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Meet Luis Franco: A Postdoctoral Fellow in Neuroscience at UC Santa Barbara

1. What is your name, institution, and field of study?

Name: Luis M. Franco

Institution: UC Santa Barbara

Field: Neuroscience

2. How did your neuroscience journey begin?

By the end of my BSc program in biochemical engineering, I was particularly interested in science and contributing to our understanding of biological processes. The idea of making new discoveries and helping out to better comprehend living systems was fascinating to me. At the same time, I was also intrigued by how our brains generate thoughts, ideas, and many other complex cognitive processes.

With this in mind, I decided to join a M.Sc. program in Neurobiology. This is when my journey began. A little over a decade after, my understanding of the nervous system has certainly increased. However, every time new pieces of knowledge come to light more questions arise, and I feel as motivated as I was at the beginning of my journey to try to find answers for them.

3. What is your research focus? What techniques are you using to study the neuronal circuit mechanisms involved in your research focus?

During the last few years, I have been involved in studying how neuronal networks encode and store information from the environment in the cortex. To this end, I use a combination of behavioral approaches, optogenetics, and imaging tools that allow me to manipulate and record the activity of large populations of neurons during the performance of a task.

Using these techniques, we have identified a neuronal circuit in retrosplenial cortex involved in the encoding and multiplexing of behavioral variables required to make decisions based on a particular environmental context. As a next step, we aim to understand the basic principles used by these neurons to store information across different time scales.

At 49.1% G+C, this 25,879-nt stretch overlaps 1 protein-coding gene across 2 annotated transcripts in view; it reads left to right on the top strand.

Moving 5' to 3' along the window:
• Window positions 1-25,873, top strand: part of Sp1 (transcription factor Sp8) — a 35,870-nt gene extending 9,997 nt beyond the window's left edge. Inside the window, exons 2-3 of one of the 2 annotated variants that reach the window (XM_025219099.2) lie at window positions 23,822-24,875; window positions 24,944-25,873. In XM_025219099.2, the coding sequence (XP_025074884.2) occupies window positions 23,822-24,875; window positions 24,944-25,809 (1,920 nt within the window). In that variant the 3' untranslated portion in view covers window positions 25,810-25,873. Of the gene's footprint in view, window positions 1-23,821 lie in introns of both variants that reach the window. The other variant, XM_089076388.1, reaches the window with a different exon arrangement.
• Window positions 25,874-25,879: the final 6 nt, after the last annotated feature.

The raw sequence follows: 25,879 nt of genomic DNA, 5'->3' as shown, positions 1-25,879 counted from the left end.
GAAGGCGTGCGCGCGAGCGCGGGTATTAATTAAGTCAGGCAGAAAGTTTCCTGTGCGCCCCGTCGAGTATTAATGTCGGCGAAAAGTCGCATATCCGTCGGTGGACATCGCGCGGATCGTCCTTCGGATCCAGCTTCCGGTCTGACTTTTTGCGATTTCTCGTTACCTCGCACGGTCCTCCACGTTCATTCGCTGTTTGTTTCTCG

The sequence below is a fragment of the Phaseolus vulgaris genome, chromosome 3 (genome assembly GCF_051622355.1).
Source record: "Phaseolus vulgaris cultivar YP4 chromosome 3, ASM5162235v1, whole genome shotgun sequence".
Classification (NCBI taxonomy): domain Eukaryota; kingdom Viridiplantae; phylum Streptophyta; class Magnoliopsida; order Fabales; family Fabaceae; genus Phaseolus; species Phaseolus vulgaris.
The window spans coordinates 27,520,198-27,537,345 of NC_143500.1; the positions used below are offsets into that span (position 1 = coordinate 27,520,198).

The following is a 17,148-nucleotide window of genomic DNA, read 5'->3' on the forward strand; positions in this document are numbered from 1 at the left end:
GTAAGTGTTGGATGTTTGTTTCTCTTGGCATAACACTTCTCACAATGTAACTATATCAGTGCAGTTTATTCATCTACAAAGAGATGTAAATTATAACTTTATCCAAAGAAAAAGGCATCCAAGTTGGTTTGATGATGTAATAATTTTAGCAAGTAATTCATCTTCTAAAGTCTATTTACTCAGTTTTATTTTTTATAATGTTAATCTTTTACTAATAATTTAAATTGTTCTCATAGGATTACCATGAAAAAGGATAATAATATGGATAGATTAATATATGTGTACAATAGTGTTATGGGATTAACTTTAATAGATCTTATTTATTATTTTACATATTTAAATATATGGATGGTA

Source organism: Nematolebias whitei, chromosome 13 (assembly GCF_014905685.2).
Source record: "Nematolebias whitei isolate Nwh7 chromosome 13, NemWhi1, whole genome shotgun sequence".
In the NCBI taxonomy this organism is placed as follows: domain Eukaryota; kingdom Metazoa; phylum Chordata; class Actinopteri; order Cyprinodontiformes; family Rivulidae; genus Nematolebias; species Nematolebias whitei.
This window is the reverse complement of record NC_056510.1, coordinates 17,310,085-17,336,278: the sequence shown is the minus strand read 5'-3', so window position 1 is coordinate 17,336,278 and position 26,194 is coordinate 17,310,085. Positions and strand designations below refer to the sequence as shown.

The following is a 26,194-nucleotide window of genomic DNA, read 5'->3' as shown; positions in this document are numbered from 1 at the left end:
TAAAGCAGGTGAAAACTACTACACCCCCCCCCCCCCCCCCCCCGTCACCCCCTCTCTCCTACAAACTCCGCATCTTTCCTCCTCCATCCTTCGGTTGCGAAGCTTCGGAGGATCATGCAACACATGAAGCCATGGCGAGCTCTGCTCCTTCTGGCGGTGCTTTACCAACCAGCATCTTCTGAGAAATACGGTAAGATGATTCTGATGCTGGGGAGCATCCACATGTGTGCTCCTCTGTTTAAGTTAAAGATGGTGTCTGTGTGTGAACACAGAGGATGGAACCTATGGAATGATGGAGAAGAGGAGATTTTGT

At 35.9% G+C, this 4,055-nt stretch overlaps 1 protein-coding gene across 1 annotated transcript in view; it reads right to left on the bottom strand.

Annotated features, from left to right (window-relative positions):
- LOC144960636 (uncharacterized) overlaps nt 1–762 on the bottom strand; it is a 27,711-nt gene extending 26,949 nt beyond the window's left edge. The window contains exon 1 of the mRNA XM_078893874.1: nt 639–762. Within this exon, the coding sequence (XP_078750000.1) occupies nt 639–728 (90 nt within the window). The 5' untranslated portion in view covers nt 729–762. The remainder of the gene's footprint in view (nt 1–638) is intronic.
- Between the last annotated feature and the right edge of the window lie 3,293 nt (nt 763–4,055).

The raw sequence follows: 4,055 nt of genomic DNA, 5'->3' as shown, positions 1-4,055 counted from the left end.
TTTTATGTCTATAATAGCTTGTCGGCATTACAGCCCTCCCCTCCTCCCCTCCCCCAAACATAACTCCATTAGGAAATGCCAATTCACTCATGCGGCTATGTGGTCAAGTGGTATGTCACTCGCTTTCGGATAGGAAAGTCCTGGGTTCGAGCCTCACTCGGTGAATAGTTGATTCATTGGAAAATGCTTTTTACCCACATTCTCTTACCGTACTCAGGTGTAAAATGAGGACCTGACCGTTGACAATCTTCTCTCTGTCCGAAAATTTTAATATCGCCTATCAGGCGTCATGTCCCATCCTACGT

4. What is the most exciting aspect of the lab you are in? What is the future application of this? What is something that a non-scientist would find interesting/should know about?

One of the main reasons why I joined this lab is because we study neural computations at the same time a particular cognitive process is taking place. Using this approach, it is possible to dissect different neuronal circuits involved in specific aspects of cognition and behavior.

Ultimately, this will help us find mechanistic explanations for different brain functions, which is potentially useful to design new therapeutic approaches to treat disorders affecting the brain. Other applications include the design of computational tools such as artificial neural networks used in artificial intelligence or brain-machine interfaces important for prosthetics. In summary, I am very happy to be part of a group of scientists involved in the study of brain function, which will certainly help us have a better understanding of our own nature.

5. There’s an increasing amount of scientific misinformation within the general population, which can negatively impact policy and public action. What barriers do you believe scientists face when communicating science for a public audience, and how would they address these barriers?

I think the main problem is having reliable and trustworthy sources of information. Many people outside the scientific community find information on social media, the internet, or the TV, and take it as facts. It is important to make people aware that the information they find in these places might not always be true.

Indeed, even within the scientific community, sometimes data are interpreted in one way and some conclusions are made, but after some time, perhaps even years, other scientists find a better or more accurate explanation, and new conclusions are made. Some scientific journals nowadays have a presence in social media, communicating complex scientific findings for general audiences, which I think is a good way to address the amount of misinformation.

In addition, different research institutes, as well as universities, have their own departments involved in the communication of recent findings from their own labs. All these are good strategies, however, this information might not reach everyone, and that is why it is important to continue our efforts to increase the number of trustworthy sources of information.

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